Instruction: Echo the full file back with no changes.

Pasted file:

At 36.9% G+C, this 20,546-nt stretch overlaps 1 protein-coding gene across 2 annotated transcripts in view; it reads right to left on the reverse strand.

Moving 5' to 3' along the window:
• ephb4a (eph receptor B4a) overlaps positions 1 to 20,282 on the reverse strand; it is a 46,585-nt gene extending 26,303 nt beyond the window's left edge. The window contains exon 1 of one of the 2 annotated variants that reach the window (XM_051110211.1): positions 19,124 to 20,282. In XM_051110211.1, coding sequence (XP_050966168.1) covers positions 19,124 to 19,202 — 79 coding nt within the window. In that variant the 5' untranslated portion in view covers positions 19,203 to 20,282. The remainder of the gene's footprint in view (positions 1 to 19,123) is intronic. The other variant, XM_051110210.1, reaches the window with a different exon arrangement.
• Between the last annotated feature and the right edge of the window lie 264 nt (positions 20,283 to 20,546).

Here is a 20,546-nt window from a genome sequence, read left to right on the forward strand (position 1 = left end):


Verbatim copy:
At 36.9% G+C, this 20,546-nt stretch overlaps 1 protein-coding gene across 2 annotated transcripts in view; it reads right to left on the reverse strand.

Moving 5' to 3' along the window:
• ephb4a (eph receptor B4a) overlaps positions 1 to 20,282 on the reverse strand; it is a 46,585-nt gene extending 26,303 nt beyond the window's left edge. The window contains exon 1 of one of the 2 annotated variants that reach the window (XM_051110211.1): positions 19,124 to 20,282. In XM_051110211.1, coding sequence (XP_050966168.1) covers positions 19,124 to 19,202 — 79 coding nt within the window. In that variant the 5' untranslated portion in view covers positions 19,203 to 20,282. The remainder of the gene's footprint in view (positions 1 to 19,123) is intronic. The other variant, XM_051110210.1, reaches the window with a different exon arrangement.
• Between the last annotated feature and the right edge of the window lie 264 nt (positions 20,283 to 20,546).

Here is a 20,546-nt window from a genome sequence, read left to right on the forward strand (position 1 = left end):